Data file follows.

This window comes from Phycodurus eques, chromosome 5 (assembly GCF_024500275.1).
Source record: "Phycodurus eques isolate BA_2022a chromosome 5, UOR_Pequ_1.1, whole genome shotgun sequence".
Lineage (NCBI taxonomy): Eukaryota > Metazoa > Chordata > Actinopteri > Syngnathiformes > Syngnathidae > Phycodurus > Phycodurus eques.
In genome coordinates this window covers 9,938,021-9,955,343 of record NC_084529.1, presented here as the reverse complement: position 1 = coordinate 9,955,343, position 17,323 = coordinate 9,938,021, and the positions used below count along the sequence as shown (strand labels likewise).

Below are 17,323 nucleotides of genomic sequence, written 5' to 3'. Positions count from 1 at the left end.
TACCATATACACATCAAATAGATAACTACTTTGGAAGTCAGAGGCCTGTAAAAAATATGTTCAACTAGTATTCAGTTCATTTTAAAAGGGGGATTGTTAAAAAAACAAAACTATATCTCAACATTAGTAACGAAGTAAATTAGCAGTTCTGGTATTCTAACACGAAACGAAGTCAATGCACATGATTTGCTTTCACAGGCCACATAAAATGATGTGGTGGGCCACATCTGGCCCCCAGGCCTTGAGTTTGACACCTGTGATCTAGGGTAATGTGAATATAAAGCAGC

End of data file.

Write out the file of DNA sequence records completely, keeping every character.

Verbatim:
This window comes from Phycodurus eques, chromosome 5 (assembly GCF_024500275.1).
Source record: "Phycodurus eques isolate BA_2022a chromosome 5, UOR_Pequ_1.1, whole genome shotgun sequence".
Lineage (NCBI taxonomy): Eukaryota > Metazoa > Chordata > Actinopteri > Syngnathiformes > Syngnathidae > Phycodurus > Phycodurus eques.
In genome coordinates this window covers 9,938,021-9,955,343 of record NC_084529.1, presented here as the reverse complement: position 1 = coordinate 9,955,343, position 17,323 = coordinate 9,938,021, and the positions used below count along the sequence as shown (strand labels likewise).

Below are 17,323 nucleotides of genomic sequence, written 5' to 3'. Positions count from 1 at the left end.
TACCATATACACATCAAATAGATAACTACTTTGGAAGTCAGAGGCCTGTAAAAAATATGTTCAACTAGTATTCAGTTCATTTTAAAAGGGGGATTGTTAAAAAAACAAAACTATATCTCAACATTAGTAACGAAGTAAATTAGCAGTTCTGGTATTCTAACACGAAACGAAGTCAATGCACATGATTTGCTTTCACAGGCCACATAAAATGATGTGGTGGGCCACATCTGGCCCCCAGGCCTTGAGTTTGACACCTGTGATCTAGGGTAATGTGAATATAAAGCAGC